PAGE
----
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States of Emergency How to Respond and Assist

Whether you’re in a wildfire-prone district or one that is annually battling hurricanes, how you as a PRO respond and assist during a state of emergency is often similar and always vital.

Accessible portable sanitation is not merely a luxury in these scenarios, it can be a godsend for exhausted relief workers giving their all to protect lives, the environment, and property.

PROs are always needed during emergencies, so start preparing today. Whatever you do, don’t wait until it’s too late. We reached out to PROs on the frontline of disaster response and assistance, and they gave us some excellent tips.

Preparation Before an Emergency Happens

  • Have enough cash available, as a disaster, especially hurricanes that ransack towns and cities, can knock out ATMs and other credit sources.
  • Train your staff in responding to emergencies, including clear protocols on what they should do when out in the field, and how to contact you and one another.
  • Check equipment regularly to make sure it’s in top condition.
  • Make sure you have a supplier that can act fast. You might need to bring in a lot of new units if demand is high. Firefighting camps can require hundreds of units, so you’ll want quick access to a reliable supplier.
  • Get yourself on preferred vendors’ lists. For more on this, check out our article here.

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Top Tips During the Response  

  • With all hands on deck, the going can be tough. Make sure you have a dedicated, hard-working staff. Bump up their pay during the emergency if necessary.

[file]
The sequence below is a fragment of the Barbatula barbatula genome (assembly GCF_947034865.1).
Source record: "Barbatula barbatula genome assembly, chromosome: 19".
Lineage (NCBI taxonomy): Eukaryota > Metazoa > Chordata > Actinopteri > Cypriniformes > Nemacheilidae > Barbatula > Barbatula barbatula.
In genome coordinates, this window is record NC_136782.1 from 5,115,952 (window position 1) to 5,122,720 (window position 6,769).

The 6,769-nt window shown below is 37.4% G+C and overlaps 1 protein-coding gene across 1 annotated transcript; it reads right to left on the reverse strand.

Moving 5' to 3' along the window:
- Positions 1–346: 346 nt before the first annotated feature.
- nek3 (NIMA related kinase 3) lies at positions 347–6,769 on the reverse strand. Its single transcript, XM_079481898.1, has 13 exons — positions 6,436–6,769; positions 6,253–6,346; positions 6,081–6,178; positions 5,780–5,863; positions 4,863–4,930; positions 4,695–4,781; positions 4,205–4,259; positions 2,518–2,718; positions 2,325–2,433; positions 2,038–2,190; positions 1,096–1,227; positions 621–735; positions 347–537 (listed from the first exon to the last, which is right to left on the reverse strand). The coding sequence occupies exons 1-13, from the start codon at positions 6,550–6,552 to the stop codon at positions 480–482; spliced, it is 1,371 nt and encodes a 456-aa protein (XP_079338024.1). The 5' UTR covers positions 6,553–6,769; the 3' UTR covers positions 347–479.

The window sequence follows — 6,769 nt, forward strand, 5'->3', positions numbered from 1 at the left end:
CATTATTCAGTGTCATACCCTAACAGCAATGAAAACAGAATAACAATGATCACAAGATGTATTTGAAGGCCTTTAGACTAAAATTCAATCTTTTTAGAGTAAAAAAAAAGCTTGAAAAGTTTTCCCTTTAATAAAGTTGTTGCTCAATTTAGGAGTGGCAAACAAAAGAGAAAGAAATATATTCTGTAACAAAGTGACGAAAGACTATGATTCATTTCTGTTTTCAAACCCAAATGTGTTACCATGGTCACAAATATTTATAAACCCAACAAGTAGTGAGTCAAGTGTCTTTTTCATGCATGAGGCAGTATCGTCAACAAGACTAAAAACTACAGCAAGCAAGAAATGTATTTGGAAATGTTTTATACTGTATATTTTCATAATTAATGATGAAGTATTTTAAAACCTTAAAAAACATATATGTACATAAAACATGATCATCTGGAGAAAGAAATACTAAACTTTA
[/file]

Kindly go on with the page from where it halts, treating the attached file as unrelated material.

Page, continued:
• During wildfires especially, camps can be set up in quite remote areas. Make sure you’re able to provide enough food to feed your workers.
  • Have chemical, water, and fuel available for your trucks.
  • Service your units more than usual to ensure they don’t drop below expected standards (during intense heat, bacteria can grow much faster in units).
  • Have a system for checking in with your employees to make sure they’re safe and sound. Some PROs even move their base camp to the main relief camp during a serious emergency so they’re on the frontline themselves 24/7.
  • Check with local authorities and with the Federal Emergency Management Agency (FEMA) to see if there are any requirements for you to operate in a disaster area. They can also tell you which dump sites in the area are operational.
  • Once the danger is cleared, treat your staff to time off, bonuses, or a work party to say thanks.

Always remember that your first priority is to assist the greater effort. Making money is secondary. How you respond will dictate how great of an assistance you are. If you’re reliable and put in a tough shift, you’ll be justly appreciated and rewarded by hard-working relief workers. You’ll most likely be called upon again in the future.


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